In an embodiment, the post 24, 26 vertical surfaces from which the nanowire(s) 12′ are grown may be cut or polished from the substrate 14 having a (110) crystal lattice surface plane. As used herein, the (110) plane is considered to be horizontally oriented with respect to the Cartesian coordinate system. The (110) oriented posts 24, 26 further have (111) planes of the crystal lattice, at least some of which are approximately perpendicular to, and intersect with, the horizontally oriented (110) surface of the posts 24, 26. These intersecting (111) planes are referred to herein as vertically oriented (111) planes or surfaces, noting that the (111) planes are approximately vertically oriented relative to the horizontal (110) surface of the posts 24, 26.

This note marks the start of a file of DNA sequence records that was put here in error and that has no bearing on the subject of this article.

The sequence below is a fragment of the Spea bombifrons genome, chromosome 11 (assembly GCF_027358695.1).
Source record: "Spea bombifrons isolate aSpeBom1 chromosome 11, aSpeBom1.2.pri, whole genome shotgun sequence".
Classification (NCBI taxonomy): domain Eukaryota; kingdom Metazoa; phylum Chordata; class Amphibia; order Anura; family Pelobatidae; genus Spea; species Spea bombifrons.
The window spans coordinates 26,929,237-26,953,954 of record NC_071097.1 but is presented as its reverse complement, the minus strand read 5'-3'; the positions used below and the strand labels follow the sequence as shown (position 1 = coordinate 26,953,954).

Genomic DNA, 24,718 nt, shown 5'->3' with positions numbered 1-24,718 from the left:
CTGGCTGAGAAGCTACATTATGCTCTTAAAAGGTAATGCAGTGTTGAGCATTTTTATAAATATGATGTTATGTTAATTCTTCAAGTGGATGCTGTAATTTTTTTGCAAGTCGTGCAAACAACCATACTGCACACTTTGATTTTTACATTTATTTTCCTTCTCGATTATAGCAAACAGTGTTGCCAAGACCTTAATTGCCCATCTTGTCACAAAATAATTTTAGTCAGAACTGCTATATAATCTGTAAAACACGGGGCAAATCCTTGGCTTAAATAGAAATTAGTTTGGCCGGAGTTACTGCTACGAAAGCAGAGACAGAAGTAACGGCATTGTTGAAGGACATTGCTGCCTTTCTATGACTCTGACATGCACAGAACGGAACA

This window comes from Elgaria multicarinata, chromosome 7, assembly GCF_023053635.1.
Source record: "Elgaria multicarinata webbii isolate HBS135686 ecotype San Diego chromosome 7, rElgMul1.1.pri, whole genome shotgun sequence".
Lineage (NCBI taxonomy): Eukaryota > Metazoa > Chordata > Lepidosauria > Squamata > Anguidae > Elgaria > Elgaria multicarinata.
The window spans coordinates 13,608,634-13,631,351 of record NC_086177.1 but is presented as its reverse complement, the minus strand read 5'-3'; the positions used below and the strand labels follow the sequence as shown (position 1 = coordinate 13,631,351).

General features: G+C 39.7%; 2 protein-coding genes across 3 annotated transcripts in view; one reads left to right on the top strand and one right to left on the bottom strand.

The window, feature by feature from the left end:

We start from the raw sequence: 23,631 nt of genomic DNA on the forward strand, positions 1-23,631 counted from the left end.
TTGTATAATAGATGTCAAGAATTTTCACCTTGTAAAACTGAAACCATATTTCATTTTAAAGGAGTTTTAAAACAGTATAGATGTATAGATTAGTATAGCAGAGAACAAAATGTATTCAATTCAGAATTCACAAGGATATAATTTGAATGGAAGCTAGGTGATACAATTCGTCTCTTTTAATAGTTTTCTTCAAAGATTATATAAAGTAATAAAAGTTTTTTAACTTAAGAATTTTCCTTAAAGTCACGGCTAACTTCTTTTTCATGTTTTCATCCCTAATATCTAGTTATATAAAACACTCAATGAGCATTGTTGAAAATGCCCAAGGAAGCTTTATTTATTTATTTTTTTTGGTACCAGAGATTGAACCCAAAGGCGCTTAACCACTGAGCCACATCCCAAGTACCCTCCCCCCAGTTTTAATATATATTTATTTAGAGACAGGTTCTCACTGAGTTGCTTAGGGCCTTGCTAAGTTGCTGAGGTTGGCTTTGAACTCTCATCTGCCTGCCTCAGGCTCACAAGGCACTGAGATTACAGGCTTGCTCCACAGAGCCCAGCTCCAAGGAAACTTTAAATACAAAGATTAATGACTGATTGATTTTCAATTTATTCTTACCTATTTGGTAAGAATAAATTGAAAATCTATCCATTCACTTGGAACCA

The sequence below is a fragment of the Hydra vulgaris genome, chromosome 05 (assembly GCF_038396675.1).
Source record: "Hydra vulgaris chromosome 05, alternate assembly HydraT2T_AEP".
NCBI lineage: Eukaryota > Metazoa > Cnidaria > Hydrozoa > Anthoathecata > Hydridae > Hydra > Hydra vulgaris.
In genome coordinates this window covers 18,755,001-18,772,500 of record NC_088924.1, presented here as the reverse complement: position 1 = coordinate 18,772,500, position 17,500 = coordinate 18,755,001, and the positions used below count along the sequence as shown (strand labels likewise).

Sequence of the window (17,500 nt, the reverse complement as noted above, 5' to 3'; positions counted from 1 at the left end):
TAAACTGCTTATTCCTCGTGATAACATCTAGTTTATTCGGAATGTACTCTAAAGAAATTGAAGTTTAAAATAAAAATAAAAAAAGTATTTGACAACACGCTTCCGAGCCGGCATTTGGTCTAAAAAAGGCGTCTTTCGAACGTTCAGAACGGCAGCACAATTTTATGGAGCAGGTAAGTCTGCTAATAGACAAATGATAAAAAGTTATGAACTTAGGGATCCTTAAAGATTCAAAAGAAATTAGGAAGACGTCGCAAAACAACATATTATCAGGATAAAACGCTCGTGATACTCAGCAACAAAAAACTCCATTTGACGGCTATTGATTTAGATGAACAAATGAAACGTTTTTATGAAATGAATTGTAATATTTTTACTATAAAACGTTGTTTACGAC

Any suitable method may be used to grow the nanowire(s) 12′. In some embodiments, the (111) surface orientation enables growth of the nanowire(s) 12′ perpendicular to the surface (i.e., in this embodiment, in a horizontal direction). In an embodiment, nanowire 12′ growth is accomplished by establishing a catalyst nanoparticle (shown as 22 in
In an embodiment, the passivation layer 16 is established by passivating the surface of the nanowire 12, 12′. Generally, the passivation layer 16 is an intentionally well-controlled layer, such as, for example, a thermally grown SiO2 layer or a monolayer of hydrogen or methyl ligands. As a non-limiting example for silicon nanowires 12, 12′, passivating may be accomplished via a thermal oxidation process that affects at least a portion of the nanowire 12, 12′ surface. The passivation layer 16 disclosed herein is a relatively thin layer, and in an embodiment, the thickness ranges from about 0.2 nm to about 5 nm.